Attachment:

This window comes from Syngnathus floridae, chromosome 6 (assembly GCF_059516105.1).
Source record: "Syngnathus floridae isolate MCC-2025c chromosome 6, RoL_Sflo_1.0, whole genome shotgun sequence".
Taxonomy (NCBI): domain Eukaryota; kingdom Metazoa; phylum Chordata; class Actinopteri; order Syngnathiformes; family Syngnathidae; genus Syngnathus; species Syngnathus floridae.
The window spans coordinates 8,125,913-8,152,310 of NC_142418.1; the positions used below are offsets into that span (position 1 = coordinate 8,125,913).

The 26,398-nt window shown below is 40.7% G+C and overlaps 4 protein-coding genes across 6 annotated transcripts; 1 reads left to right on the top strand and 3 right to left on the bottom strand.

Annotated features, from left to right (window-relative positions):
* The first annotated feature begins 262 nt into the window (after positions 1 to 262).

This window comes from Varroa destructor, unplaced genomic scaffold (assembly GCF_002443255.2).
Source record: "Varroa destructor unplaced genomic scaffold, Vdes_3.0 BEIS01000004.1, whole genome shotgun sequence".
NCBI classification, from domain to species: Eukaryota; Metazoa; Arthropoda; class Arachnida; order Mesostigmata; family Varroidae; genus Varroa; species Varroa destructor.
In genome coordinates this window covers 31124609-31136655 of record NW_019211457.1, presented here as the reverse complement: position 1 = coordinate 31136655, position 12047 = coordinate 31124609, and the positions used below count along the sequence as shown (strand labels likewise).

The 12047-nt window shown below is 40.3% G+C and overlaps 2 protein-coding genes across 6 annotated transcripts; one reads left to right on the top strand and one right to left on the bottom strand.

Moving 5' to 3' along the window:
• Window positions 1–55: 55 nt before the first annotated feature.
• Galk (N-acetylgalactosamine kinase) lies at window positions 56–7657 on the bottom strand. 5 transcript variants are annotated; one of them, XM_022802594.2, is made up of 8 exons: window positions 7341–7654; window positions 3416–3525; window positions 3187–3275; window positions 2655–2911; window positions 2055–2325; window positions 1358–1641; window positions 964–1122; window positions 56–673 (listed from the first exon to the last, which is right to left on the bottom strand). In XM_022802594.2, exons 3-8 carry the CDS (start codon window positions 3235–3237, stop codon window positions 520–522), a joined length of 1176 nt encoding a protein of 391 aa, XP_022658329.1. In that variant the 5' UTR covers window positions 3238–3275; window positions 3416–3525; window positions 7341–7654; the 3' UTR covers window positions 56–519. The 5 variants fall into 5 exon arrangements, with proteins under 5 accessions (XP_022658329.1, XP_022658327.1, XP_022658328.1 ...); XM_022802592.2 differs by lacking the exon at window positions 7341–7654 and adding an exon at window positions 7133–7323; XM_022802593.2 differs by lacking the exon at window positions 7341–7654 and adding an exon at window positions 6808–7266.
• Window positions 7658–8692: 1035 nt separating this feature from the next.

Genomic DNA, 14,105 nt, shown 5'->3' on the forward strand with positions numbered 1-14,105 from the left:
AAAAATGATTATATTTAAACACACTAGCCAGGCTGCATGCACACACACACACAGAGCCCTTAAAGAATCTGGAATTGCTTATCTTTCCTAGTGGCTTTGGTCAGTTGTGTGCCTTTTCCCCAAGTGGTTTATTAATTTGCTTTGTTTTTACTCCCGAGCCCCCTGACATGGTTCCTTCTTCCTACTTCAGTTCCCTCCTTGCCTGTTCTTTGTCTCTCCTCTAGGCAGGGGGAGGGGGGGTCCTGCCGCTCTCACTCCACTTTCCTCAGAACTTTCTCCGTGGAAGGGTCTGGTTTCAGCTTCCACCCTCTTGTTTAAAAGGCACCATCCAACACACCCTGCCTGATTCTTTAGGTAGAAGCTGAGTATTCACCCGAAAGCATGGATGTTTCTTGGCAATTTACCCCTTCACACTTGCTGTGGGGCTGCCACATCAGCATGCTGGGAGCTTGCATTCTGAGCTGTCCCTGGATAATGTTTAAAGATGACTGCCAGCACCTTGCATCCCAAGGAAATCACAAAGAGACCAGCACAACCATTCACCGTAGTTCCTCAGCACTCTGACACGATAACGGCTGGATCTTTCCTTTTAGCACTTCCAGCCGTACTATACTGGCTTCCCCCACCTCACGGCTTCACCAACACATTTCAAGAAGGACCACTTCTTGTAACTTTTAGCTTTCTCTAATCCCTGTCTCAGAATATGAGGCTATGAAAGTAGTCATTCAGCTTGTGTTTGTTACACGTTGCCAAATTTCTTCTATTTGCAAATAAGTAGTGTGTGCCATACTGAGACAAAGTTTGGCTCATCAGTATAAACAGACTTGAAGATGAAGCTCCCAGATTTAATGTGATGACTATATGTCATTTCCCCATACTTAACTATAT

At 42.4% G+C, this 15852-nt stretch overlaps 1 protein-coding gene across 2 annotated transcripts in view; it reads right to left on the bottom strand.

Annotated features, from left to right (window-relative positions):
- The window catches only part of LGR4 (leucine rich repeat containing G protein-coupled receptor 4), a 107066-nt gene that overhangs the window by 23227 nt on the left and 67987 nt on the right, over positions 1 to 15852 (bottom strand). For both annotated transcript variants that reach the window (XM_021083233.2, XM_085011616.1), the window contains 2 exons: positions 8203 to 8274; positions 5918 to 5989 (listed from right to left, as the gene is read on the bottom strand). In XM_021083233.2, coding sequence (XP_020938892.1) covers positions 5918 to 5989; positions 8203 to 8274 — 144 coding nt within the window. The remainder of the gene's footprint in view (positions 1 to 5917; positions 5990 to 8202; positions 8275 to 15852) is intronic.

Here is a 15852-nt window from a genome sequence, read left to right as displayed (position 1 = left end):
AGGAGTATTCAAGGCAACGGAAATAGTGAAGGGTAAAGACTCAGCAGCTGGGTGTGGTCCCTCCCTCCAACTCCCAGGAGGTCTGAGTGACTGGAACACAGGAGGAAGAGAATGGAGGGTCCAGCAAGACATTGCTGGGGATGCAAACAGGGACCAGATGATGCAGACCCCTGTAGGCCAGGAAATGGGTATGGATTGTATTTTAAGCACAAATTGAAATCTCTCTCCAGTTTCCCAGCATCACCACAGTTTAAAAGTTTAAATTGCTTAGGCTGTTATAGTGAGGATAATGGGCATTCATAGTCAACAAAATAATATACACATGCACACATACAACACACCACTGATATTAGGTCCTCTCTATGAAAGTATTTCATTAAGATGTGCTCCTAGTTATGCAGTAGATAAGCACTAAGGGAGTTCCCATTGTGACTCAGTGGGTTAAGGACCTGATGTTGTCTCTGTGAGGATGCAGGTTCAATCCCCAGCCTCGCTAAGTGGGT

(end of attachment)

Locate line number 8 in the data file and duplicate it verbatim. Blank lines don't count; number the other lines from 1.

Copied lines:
This window comes from Varroa destructor, unplaced genomic scaffold (assembly GCF_002443255.2).